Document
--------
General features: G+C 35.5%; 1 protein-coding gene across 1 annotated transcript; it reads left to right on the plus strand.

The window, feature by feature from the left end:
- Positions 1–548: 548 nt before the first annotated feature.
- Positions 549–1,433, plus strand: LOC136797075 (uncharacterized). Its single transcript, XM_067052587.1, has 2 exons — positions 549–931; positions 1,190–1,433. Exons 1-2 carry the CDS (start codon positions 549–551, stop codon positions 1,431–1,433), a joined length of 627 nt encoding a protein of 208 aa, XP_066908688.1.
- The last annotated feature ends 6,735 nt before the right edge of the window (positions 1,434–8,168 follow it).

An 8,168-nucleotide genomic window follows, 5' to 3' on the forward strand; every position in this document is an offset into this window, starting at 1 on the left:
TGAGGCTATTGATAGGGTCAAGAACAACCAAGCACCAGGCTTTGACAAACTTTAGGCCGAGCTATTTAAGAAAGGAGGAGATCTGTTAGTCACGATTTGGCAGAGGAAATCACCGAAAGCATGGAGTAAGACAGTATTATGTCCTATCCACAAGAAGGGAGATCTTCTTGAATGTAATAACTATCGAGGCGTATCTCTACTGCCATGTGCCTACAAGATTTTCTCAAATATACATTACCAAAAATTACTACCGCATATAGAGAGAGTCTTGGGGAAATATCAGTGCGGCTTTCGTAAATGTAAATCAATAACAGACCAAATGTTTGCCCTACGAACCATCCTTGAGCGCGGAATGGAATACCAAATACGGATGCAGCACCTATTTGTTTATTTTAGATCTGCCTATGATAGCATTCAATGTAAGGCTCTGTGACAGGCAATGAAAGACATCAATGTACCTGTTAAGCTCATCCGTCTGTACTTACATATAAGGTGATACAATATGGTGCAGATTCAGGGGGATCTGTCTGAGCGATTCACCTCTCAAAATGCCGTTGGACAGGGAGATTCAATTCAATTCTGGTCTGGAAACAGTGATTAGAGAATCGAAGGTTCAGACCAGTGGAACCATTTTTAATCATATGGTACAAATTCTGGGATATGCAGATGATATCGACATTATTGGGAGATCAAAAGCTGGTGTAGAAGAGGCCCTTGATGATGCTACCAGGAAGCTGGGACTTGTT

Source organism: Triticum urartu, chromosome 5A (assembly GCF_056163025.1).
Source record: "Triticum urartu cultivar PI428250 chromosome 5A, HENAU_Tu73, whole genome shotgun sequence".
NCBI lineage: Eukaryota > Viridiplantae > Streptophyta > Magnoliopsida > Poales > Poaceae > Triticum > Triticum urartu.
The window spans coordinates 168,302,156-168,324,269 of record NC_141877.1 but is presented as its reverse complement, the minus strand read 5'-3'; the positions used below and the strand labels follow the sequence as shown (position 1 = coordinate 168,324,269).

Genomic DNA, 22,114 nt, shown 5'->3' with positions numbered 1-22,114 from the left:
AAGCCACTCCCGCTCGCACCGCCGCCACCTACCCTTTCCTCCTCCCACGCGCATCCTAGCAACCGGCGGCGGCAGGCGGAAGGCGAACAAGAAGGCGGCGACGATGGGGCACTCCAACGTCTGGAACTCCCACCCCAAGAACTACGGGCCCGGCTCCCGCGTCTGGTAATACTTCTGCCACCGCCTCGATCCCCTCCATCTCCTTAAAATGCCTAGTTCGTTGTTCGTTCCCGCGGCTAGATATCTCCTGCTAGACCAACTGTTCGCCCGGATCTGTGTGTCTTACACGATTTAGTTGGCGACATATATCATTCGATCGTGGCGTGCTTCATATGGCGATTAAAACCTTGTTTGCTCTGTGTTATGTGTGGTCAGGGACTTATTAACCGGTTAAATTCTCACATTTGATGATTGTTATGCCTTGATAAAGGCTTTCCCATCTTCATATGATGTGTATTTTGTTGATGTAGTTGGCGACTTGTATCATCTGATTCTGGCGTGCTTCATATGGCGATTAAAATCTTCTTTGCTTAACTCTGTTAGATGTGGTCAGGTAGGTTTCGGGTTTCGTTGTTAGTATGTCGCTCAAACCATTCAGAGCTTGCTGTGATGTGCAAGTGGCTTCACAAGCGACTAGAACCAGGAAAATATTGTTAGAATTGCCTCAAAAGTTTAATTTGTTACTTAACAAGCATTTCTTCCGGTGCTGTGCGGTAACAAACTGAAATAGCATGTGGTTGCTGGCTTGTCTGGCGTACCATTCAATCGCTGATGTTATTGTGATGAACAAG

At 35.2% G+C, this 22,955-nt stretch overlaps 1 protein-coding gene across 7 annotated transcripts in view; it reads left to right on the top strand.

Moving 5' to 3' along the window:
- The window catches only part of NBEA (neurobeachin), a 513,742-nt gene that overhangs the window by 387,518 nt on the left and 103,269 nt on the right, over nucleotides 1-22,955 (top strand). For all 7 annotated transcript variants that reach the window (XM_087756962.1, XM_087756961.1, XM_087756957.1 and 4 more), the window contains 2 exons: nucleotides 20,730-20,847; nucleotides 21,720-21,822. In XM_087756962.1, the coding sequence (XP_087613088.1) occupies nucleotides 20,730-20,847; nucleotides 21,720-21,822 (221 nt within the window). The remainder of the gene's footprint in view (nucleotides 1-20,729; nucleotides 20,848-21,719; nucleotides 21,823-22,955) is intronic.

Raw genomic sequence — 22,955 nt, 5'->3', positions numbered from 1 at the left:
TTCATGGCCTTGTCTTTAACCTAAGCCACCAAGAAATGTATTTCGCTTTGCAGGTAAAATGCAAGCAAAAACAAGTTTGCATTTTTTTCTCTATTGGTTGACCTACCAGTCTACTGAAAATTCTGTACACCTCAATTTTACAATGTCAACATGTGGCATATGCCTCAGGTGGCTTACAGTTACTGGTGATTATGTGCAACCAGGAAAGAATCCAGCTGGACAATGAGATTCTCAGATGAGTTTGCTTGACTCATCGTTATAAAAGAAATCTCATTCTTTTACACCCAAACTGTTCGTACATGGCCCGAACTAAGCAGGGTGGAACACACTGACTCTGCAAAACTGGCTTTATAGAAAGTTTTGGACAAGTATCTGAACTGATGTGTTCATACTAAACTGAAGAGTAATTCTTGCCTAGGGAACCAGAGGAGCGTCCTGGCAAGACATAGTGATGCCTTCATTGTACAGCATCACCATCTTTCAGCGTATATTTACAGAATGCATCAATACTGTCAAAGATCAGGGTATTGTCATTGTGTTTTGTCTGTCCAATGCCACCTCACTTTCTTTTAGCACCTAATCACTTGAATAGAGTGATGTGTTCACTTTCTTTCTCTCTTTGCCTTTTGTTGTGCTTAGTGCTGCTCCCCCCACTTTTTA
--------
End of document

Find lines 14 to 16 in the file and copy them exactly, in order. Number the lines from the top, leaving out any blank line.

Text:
At 35.2% G+C, this 22,955-nt stretch overlaps 1 protein-coding gene across 7 annotated transcripts in view; it reads left to right on the top strand.

Moving 5' to 3' along the window:
- The window catches only part of NBEA (neurobeachin), a 513,742-nt gene that overhangs the window by 387,518 nt on the left and 103,269 nt on the right, over nucleotides 1-22,955 (top strand). For all 7 annotated transcript variants that reach the window (XM_087756962.1, XM_087756961.1, XM_087756957.1 and 4 more), the window contains 2 exons: nucleotides 20,730-20,847; nucleotides 21,720-21,822. In XM_087756962.1, the coding sequence (XP_087613088.1) occupies nucleotides 20,730-20,847; nucleotides 21,720-21,822 (221 nt within the window). The remainder of the gene's footprint in view (nucleotides 1-20,729; nucleotides 20,848-21,719; nucleotides 21,823-22,955) is intronic.